No contrition from Verstappen

In a masterpiece of theatre, the FIA had Max Verstappen at one end of the platform at today’s press conference, and Esteban Ocon at the other, the two separated by a constantly smirking pair of Ferrari drivers, Sebastian Vettel and Kimi Raikkonen, who constantly referred to the feuding pair as “boys”.

Anyone expecting Verstappen and Ocon to shake hands and consign their Brazil clashes to history would have been left disappointed, for the atmosphere was palpable, the two refusing to even glance at one another.

Naturally, the media did its best to provoke the pair, and while Ocon gave the occasional smile, at the other end of the platform Verstappen was still seething, the last week or so having done little to dissipate his anger and hostility towards his rival.

Asked if, on reflection, he would have done anything differently in Brazil – a clear reference to the on track manoeuvre that kick-started it all, the Dutch youngster was adamant.

“No I wouldn’t,” he said. “From my point of view and how I look back at it, I had just passed Lewis for the lead.

“This season it has been a lot about tyre management,” he continued. “So as soon as I got into the lead, I was just cruising to save the tyres. Somebody comes out of the pits and has fresh, supersoft tyres I think it was at the time. In general I think Force India this season have been at least a second, a second and a half behind us.

“For two laps maybe you feel like you have decent pace but the guys in the lead are most of the time not pushing flat-out to get somewhere because once you’re in the lead what do you want to do? Maybe you want to try and get past and try and pull away but within two laps the peak of your tyres have gone and you end up letting us by again. That whole process to try and get past anywhere else, you’re destroying your tyres in a way so I think it’s always better to stay behind and follow. Clearly that was not the case.”

Referring to the subsequent incident in the weighbridge garage, he said: “I was after an apology and I got a bit of a different response.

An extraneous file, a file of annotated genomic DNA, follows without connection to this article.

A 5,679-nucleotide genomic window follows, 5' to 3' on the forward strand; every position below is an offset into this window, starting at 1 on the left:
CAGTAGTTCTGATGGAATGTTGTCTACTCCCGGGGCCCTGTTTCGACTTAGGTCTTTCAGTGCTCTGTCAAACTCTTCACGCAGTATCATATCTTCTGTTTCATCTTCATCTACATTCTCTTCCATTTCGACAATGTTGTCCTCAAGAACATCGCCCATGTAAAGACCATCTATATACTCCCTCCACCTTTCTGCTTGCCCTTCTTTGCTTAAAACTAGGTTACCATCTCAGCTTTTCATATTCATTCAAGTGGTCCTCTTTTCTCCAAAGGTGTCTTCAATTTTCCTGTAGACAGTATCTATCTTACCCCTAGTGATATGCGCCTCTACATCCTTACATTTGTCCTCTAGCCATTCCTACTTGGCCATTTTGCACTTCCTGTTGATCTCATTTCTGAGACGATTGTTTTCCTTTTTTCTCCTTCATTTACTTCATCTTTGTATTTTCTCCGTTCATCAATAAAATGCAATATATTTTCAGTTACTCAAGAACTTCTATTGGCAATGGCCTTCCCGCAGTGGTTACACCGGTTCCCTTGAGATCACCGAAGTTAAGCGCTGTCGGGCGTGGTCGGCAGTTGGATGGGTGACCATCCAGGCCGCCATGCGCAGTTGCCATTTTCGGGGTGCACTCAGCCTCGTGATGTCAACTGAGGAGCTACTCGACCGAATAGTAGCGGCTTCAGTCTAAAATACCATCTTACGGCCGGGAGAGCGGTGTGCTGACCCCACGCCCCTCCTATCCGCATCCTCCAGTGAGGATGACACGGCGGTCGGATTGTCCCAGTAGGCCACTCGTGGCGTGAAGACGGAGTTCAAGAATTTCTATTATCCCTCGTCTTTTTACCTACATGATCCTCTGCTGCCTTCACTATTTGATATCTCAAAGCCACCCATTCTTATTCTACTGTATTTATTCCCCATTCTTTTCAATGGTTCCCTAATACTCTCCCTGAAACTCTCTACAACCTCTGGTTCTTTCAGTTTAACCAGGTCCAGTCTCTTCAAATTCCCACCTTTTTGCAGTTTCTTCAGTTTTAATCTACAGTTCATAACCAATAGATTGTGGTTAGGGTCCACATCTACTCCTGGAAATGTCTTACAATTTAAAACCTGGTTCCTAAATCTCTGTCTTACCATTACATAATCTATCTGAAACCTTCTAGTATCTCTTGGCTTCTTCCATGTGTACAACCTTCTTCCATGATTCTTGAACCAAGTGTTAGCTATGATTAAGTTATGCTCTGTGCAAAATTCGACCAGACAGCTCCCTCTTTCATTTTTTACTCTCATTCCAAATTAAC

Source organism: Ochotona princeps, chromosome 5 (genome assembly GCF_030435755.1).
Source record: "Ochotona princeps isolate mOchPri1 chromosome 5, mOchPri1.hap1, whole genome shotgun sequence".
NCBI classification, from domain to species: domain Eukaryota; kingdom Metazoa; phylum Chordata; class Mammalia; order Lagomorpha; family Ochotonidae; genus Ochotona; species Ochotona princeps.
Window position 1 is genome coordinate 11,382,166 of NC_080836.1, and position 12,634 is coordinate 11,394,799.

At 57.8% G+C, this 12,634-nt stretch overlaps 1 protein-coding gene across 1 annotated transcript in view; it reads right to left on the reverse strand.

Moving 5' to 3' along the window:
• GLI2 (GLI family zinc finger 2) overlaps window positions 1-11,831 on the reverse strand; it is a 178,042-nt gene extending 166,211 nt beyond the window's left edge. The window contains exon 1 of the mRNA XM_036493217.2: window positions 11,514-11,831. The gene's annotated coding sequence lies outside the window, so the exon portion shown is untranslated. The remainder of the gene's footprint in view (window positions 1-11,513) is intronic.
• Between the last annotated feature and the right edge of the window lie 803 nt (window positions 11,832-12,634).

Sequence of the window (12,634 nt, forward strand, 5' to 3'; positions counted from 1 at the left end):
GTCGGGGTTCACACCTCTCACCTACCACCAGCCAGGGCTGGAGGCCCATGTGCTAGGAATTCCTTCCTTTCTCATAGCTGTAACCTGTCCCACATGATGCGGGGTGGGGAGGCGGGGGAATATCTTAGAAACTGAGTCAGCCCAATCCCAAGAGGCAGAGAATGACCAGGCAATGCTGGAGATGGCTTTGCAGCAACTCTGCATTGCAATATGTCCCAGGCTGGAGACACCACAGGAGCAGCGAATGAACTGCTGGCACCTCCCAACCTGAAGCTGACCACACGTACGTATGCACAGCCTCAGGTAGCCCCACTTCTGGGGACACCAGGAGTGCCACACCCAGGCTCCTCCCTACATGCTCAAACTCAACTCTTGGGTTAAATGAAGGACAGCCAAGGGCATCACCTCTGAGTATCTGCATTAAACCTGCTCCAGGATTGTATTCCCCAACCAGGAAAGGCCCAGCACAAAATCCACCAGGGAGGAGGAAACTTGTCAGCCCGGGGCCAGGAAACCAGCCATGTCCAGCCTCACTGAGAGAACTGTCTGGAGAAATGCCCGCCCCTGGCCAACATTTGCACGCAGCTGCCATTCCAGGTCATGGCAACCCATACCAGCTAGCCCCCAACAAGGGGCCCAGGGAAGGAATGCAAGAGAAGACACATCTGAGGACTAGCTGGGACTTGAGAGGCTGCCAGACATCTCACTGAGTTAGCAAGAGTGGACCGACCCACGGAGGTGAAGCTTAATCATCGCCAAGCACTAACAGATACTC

“We are all emotional and just, at the time, I’d lost the victory. So I think from my side I was really calm,” he insisted. “It could have been much worse.

“I think pushing in any sport, it happens,” he added. “I actually saw it a few days ago in football again, so from my side, I thought it was quite a calm response. What did you expect me to do, shake his hand like thank you very much for being second instead of first? I think it’s quite a normal response.

“Okay, I got my two days with the FIA, which we’ll find out what we’ve got to do. But from my side, because you guys don’t actually hear what’s being said at the scales. You just see me pushing, but if you understand the whole conversation, I think it’s a bit different.”

“It’s not a great thing to be involved with a crash with the leader of course,” said Ocon. “It’s not a thing you want to see.

“I’m sorry for Max,” he continued. “It was his race to win. He did a fantastic job during the whole race. On the other side, I had a slow pit stop so I came in between Lewis and Max. I got the blue flag after a couple of corners. I got away from the blue flag and was quite fast, and behind Max I was stuck. Then the team came into the radio you can un-lap yourself if you want and are faster.

“As Max said he was managing the tyres. I went for it, it was important for us to get close to the top ten pack if something happened – a penalty or anything, I could have got into the points. Things like that happen. You can’t come back from what has happened. That’s how it is. We have to move forward.”